So what does this have to do with the seizure of the Triumph in Galveston? Nothing, quite frankly. Carnival owes no unpaid debt to the German family. As sympathetic as I am to the loss of life involved, the fact remains that the death occurred on another cruise ship operated by another cruise line in another country.
The proper location for lawsuits arising out of the Concordia is Genoa, Italy. The proper defendant? Costa Crociere, the operator of the cruise ship. I am no fan of cruise lines, but the facts are the facts. This is an Italian cruise ship. It is flagged in Italy. Costa is incorporated in Italy. Its principal place of business is Genoa, Italy. The cruise tickets issued to the passengers specify that all disputes must be resolved in Genoa, Italy. The accident, after all, occurred in Italian waters and is being investigated by the Italian Coast Guard. There are criminal proceedings in Italy against the Italian captain.
It may well be that seizing the cruise ship was a ploy to try and keep the case in Galveston, whose judges are friendlier to individuals than our Federal courts in Miami, and to take Carnival’s home court advantage away. But there is no connection between the Concordia and Texas. These passengers are from Germany, for goodness sakes. There is no good reason to seize a Carnival cruise ship for the sins of another cruise ship operated by a different company.
Unlike the fly-by-night Greek shipping company that tried to rip off my client 29 years ago, Carnival is not going anywhere. It has tens of billions of dollars in assets here in Miami. The lawyers who don’t want to sue in Genoa can file suit here in Miami, like others have done, and take their chances. There are many hundreds of lawsuits filed against Carnival here every year. It would be bedlam if a cruise ship was seized every time a lawsuit was filed.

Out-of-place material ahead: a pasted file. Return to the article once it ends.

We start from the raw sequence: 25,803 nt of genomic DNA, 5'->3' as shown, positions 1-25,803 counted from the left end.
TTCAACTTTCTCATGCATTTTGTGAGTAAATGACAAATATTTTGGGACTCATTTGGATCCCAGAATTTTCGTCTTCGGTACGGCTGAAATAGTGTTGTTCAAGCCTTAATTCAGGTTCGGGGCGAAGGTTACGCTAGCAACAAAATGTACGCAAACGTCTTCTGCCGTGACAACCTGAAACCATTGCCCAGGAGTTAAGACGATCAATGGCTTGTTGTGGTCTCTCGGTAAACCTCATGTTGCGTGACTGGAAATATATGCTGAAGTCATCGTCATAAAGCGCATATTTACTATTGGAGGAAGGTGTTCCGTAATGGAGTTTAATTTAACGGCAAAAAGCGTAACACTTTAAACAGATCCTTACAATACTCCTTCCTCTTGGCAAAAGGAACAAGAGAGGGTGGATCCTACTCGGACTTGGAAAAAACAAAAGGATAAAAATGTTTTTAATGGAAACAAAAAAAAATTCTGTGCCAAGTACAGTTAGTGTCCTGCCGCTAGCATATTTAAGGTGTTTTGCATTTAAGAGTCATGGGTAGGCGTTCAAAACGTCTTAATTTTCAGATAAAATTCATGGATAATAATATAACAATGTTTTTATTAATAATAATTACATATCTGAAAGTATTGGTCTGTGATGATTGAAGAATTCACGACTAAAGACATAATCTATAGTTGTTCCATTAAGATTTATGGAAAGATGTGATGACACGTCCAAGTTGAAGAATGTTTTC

So what is this all about?
The main lawyer for the German family is John Eaves Jr., who practices in Jackson, Mississippi. He told Bloomberg Businesseek that “We’ve not been able to get Carnival’s attention, so this is our shot over the bow to let them know we’re serious about changing the law and maritime standards,” Eaves said. “We want a uniform set of safety standards, and we won’t stop until we get it.”
Seizing a cruise ship to make a point is not a good idea. Mr. Eaves seems well intended. Yet, an attachment is not legally required nor justified in these circumstances. The public doesn’t like it. The families on the Triumph don’t deserve the hassle.
Stricter maritime safety laws are needed no doubt. That’s what Congress is for. I know, I have attended seven Congressional hearings. The process is slow and often discouraging. But jacking up a cruise line like this is not the way to do it.
Read the lawsuit here: Kai Stumpf v. Carnival Plc, 3:12-cv-0099, U.S. District Court, Southern District of Texas (Galveston)
Photo credit: Top: Sims Travel; bottom: Eaves Law Firm
April 1, 2012 Update: The Triumph sailed on time out of Galveston. There is no indication that Carnival was required to post a bond. Newspaper accounts indicate that the issue of the vessel arrest was resolved through a "confidential agreement" between the parties. The Houston Chronicle quoted me in an earlier article about the issue which can be read here.